Kevin Sites book: Yay or Nay? And weigh in on Watchmen


You’ve been spared an assignment deconstructing the Kevin Sites book. However, hopefully it helped inspire and/or teach you a few things about what it takes to be a mo-jo. (That’s mobile journalist and gee, no one even says that anymore. I am old).

In any event I’d be interested in hearing what you thought of the book. (Recommended reading? Waste of time?) So post here.

And in the interest of keeping this blog alive in between quarters — and keeping us communicating — weigh in on your thoughts on Watchmen. I teach so I can learn things from you students so here’s a chance to opine.



5 responses to “Kevin Sites book: Yay or Nay? And weigh in on Watchmen

  1. I really liked the Sites book–I started it on the bus home from the bookstore, and was immediately swept up by the spirit of adventure and determination Sites exhibits in his travels (and travails finding money and airtime for those travels). I didn’t always agree with the ethical decisions he made, but the book provided useful insight into his reasoning. I loved the anectdotes (particularly when his camera is stolen by some children, and later a colleague sends him a photo of some children in the same region holding a sign that says, “Hey Kevin, thanks for the camera!” Classic). And it was great to see the day-to-day challenges of a freelance journalist working in foreign and often hostile environments. Plus his prose is great; he’s got talent and/or training as a creative writer.

  2. Sarah Greenleaf

    I also loved this book and that it didn’t romanticize war and conflict reporting. Sites does a great job being personal – talking about how his experiences made him feel and how they started to wear on him. The aspects of the financial and business side of journalism was touched on briefly, but the questions he raised were great ones – ones I am still thinking about. I wish we had discussed this book in class; I found it very valuable and enlightening.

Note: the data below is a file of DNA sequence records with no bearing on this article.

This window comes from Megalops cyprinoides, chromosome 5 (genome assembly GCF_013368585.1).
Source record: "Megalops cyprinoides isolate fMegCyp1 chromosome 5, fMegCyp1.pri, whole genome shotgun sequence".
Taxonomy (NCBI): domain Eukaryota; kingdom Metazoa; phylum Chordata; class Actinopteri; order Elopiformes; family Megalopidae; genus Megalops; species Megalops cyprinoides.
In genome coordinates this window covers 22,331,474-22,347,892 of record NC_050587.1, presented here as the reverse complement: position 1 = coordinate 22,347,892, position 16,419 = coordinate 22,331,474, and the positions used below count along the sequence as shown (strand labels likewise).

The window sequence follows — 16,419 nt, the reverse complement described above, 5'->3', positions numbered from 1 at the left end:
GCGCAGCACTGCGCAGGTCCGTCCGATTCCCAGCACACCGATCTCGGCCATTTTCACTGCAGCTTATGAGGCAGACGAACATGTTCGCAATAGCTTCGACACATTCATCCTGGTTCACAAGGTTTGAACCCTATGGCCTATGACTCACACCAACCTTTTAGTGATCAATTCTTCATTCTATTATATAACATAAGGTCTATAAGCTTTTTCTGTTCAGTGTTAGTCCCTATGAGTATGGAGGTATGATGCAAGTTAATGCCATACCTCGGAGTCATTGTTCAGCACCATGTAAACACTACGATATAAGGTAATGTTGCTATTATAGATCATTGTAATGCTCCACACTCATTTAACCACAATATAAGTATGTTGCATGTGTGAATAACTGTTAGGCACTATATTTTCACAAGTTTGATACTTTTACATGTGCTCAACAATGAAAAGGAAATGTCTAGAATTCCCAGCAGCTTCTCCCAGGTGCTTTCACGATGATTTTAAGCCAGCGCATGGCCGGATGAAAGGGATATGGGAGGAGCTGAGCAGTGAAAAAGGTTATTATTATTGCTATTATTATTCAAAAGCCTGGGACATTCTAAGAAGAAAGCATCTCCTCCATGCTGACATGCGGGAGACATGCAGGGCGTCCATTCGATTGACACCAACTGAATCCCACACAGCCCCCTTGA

3. I found the book to be engaging and insightful and always turned to it when I had reading for my other classes to do…something about it was more enticing than my technical communication research paper or projects. I even chose to do a project for my International Localization course on Myanmar based solely on reading this book. That said, however, I think it would be best reserved for a class on journalism ethics or the topic of embedded journalism, not necessarily digital journalism. Though it dabbles some in his ventures as an online reporter, it is really focused on the life and circumstances that surround a sojo in foreign countries. This course has largely been a skills course, which I absolutely love. While this book is a nice compliment the content we learned, I think perhaps a book about photojournalism or videography (or excerpts from books) would be more applicable.

  4. Sites is a great writer and I think I would read his book even if it wasn’t assigned for a class. The short stories he told were great illustrations for his experience. I think I agree with Amy that the book was not really about skills, (as the course was), but more about his travels abroad. However, his decision to break away from a mainstream news source and go it on his own with a Web site is really what we’re seeing journalists do now. His work was truly a beginning of the current movement.

  5. I’m currently on the section discussing of the book and have loved every minute of reading it (I agree with James – the part where his camera was stolen was one of my favorites). Coincidentally the essay for my Foreign Intrigue scholarship application fit directly into what Sites was discussing in his book so I found it to be even more helpful for that.
    As for Watchmen – thought it was a great movie, especially when seeing it in the IMAX. Great, but not spectacular…written for the fan of the graphic novel, although it featured stunning cinematography as well.

    favorite quote from the book, “It must be the same for me. I need to begin each day hammering and hammering until the world becomes countries, the countries the countries become people, the people become stories, the stories become understanding. The world of stories small enough for me to move them on my laptop and around the world.”

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